[0035] When using an atomically sharp etched tungsten tip having a tip radius of approximately 1 nm, and if factor m is less than 5, then the spatial resolution of the method of the present invention equals mrt<10 nm. The sensitivity (or concentration resolution) of the method of the present invention can be shown as δ n n = δ ( ln n ) = e k B δ S = e k B ( T j - T 0 ) ( δ V + S δ ( T j - T 0 ) ) 4 %

[0036] with a temperature difference (Tj−T0)=30 K., and voltage δV=1 μV, and temperature measurement resolution δ(Tj−T0)=0.1 K. Furthermore, the measured voltage signal does not decrease with tip radius; thus, the method of the present invention is free from the trade-off between sensitivity and spatial resolution, which occurs in other dopant profiling techniques such as Scanning Kelvin Force Probe Microscopy or Scanning Capacitance Microscopy.

[0037] With reference now to FIG. 2, there is depicted a high-level logic flow diagram of a method for measuring a two-dimensional dopant profile of a semiconductor, in accordance with a preferred embodiment of the present invention. Starting at block 20, the temperatures of a probe tip and a semiconductor sample are initially determined, as shown in block 21. Then, the voltage at a location on the surface of the semiconductor sample is obtained via the tip of the probe, as depicted in block 22. The dopant concentration of the semiconductor sample at that location can be calculated by combining the determined voltage and temperature difference between the probe tip and the semiconductor sample, as shown in block 23. A dopant profile can be generated by repeating the steps depicted in block 21 through block 23, which is to measure the voltage at various locations on the surface of the semiconductor sample.

[0038] The knowledge of junction geometries are critical for the design of field-effect transistors (FETs) having a channel length of less than 100 nm. The method of the present invention is particularly useful in determining the boundaries of shallow source and drain junctions, and the profiles near the channel surface of a FET.

[0039] Referring now to FIG. 3, there is illustrated a graph of Seebeck coefficient verses channel location at a p-n junction of a semiconductor. As shown, the Seebeck coefficient profile is discontinuous at a p-n junction 30. There is also a sign change at p-n junction 30. The discontinuity is directly related to the band gap of the semiconductor and the local temperature (Δ=Eg/eT). For silicon, Eg=1.1 eV, so that Δ=3.6 mV/ K. The magnitude of Δ is large so that the boundaries can be determined accurately.

[0040] As has been described, the present invention provides a method and apparatus for measuring a two-dimensional dopant profile of a semiconductor. Although only an n-type silicon is used to illustrate the present invention, it is understood by those skilled in the art that the principle of the present invention can also be applied to p-type silicon or other types of substrates. For example, the present invention is applicable to Germanium substrates and Gallium Arsenide substrates.

[0041] The present invention takes advantage of the strong dependance of Seebeck coefficient of a semiconductor on its doping concentration. As such, the dopant profile can be obtained by measuring the Seebeck coefficient variations via Scanning Thermoelectric Microscopy or Scanning Chemical Potential Microscopy. The advantages of the method and apparatus of the present invention include superior spatial resolution (better than 10 nm) and better sensitivity (higher than 4%).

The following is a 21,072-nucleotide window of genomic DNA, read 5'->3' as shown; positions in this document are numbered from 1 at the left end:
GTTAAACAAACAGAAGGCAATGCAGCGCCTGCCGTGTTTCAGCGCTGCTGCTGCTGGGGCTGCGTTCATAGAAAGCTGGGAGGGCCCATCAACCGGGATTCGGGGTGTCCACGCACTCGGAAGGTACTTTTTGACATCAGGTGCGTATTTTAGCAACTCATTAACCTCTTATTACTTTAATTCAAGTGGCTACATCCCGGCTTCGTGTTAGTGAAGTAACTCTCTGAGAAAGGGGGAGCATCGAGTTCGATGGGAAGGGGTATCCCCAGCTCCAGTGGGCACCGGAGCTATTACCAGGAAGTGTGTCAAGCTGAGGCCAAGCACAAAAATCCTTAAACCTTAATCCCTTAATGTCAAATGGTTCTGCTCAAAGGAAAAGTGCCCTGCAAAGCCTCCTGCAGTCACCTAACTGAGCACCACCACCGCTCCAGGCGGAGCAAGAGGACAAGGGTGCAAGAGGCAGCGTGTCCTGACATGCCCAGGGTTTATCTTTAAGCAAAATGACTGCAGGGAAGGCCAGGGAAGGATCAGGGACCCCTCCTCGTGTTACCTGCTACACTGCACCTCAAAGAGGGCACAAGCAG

[0042] While the invention has been particularly shown and described with reference to a preferred embodiment, it will be understood by those skilled in the art that various changes in form and detail may be made therein without departing from the spirit and scope of the invention.

Referenced by
Citing PatentFiling datePublication dateApplicantTitle
US7523617Oct 22, 2004Apr 28, 2009Nextreme Thermal Solutions, Inc.Thin film thermoelectric devices for hot-spot thermal management in microprocessors and other electronics
US7638705Apr 18, 2006Dec 29, 2009Nextreme Thermal Solutions, Inc.Thermoelectric generators for solar conversion and related systems and methods
US7798025 *Mar 9, 2007Sep 21, 2010Infineon Technologies AgSensor circuit for measuring a measuring quantity
US7997087Mar 13, 2009Aug 16, 2011Rama VenkatasubramanianThin film thermoelectric devices for hot-spot thermal management in microprocessors and other electronics
Classifications
U.S. Classification438/14
International ClassificationG01Q60/00, G01N27/00, G01Q10/06
Cooperative ClassificationY10S977/854, G01N27/002
European ClassificationG01N27/00C
Legal Events
DateCodeEventDescription
Jul 7, 2009FPExpired due to failure to pay maintenance fee
Effective date: 20090517
May 17, 2009LAPSLapse for failure to pay maintenance fees
Nov 24, 2008REMIMaintenance fee reminder mailed
Jul 23, 2002ASAssignment
Owner name: INTERNATIONAL BUSINESS MACHINES CORPORATION, NEW Y
Free format text: ASSIGNMENT OF ASSIGNORS INTEREST;ASSIGNORS:SHI, LI;GHOSHAL, UTTAM SHYAMALINDU;REEL/FRAME:013109/0244
Effective date: 20020326
Owner name: INTERNATIONAL BUSINESS MACHINES CORPORATIONARMONK,
Free format text: ASSIGNMENT OF ASSIGNORS INTEREST;ASSIGNORS:SHI, LI /AR;REEL/FRAME:013109/0244
Mar 28, 2002ASAssignment
Owner name: INTERNATIONAL BUSINESS MACHINES CORPORATION, NEW Y
Free format text: ASSIGNMENT OF ASSIGNORS INTEREST;ASSIGNORS:SHI, LI;GHOSHAL, UTTAM SHYAMALNDU;REEL/FRAME:012766/0350
Effective date: 20020326
Owner name: INTERNATIONAL BUSINESS MACHINES CORPORATIONARMONK,
Free format text: ASSIGNMENT OF ASSIGNORS INTEREST;ASSIGNORS:SHI, LI /AR;REEL/FRAME:012766/0350